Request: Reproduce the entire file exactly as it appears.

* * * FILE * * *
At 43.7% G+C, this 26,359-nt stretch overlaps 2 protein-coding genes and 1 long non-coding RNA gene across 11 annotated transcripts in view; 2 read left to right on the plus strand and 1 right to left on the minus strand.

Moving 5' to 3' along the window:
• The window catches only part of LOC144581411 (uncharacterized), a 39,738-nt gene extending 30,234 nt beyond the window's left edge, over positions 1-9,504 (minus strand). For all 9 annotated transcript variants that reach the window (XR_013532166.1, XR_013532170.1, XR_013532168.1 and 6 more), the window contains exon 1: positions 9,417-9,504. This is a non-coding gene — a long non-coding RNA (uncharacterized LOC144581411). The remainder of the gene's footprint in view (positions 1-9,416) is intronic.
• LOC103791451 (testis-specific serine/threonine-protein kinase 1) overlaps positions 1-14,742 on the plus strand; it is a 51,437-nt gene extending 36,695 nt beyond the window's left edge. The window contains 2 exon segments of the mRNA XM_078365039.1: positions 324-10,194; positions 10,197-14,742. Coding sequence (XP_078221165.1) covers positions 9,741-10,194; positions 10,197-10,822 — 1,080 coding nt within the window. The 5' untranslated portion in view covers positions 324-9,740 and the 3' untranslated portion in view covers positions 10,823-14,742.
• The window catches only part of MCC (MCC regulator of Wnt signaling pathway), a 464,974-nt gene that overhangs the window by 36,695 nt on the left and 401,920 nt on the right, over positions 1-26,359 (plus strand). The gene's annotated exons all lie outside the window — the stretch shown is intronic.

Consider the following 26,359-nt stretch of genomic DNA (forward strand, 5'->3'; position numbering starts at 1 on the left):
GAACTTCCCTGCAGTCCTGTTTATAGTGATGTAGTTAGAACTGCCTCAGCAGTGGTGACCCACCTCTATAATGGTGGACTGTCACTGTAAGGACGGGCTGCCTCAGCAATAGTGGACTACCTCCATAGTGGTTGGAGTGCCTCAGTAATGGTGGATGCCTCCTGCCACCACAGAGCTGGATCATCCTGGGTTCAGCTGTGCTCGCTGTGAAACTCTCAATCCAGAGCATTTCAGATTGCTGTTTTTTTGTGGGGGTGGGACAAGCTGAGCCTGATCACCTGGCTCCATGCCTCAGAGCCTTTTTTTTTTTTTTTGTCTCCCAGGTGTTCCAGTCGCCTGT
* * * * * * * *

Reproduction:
At 43.7% G+C, this 26,359-nt stretch overlaps 2 protein-coding genes and 1 long non-coding RNA gene across 11 annotated transcripts in view; 2 read left to right on the plus strand and 1 right to left on the minus strand.

Moving 5' to 3' along the window:
• The window catches only part of LOC144581411 (uncharacterized), a 39,738-nt gene extending 30,234 nt beyond the window's left edge, over positions 1-9,504 (minus strand). For all 9 annotated transcript variants that reach the window (XR_013532166.1, XR_013532170.1, XR_013532168.1 and 6 more), the window contains exon 1: positions 9,417-9,504. This is a non-coding gene — a long non-coding RNA (uncharacterized LOC144581411). The remainder of the gene's footprint in view (positions 1-9,416) is intronic.
• LOC103791451 (testis-specific serine/threonine-protein kinase 1) overlaps positions 1-14,742 on the plus strand; it is a 51,437-nt gene extending 36,695 nt beyond the window's left edge. The window contains 2 exon segments of the mRNA XM_078365039.1: positions 324-10,194; positions 10,197-14,742. Coding sequence (XP_078221165.1) covers positions 9,741-10,194; positions 10,197-10,822 — 1,080 coding nt within the window. The 5' untranslated portion in view covers positions 324-9,740 and the 3' untranslated portion in view covers positions 10,823-14,742.
• The window catches only part of MCC (MCC regulator of Wnt signaling pathway), a 464,974-nt gene that overhangs the window by 36,695 nt on the left and 401,920 nt on the right, over positions 1-26,359 (plus strand). The gene's annotated exons all lie outside the window — the stretch shown is intronic.

Consider the following 26,359-nt stretch of genomic DNA (forward strand, 5'->3'; position numbering starts at 1 on the left):
GAACTTCCCTGCAGTCCTGTTTATAGTGATGTAGTTAGAACTGCCTCAGCAGTGGTGACCCACCTCTATAATGGTGGACTGTCACTGTAAGGACGGGCTGCCTCAGCAATAGTGGACTACCTCCATAGTGGTTGGAGTGCCTCAGTAATGGTGGATGCCTCCTGCCACCACAGAGCTGGATCATCCTGGGTTCAGCTGTGCTCGCTGTGAAACTCTCAATCCAGAGCATTTCAGATTGCTGTTTTTTTGTGGGGGTGGGACAAGCTGAGCCTGATCACCTGGCTCCATGCCTCAGAGCCTTTTTTTTTTTTTTTGTCTCCCAGGTGTTCCAGTCGCCTGT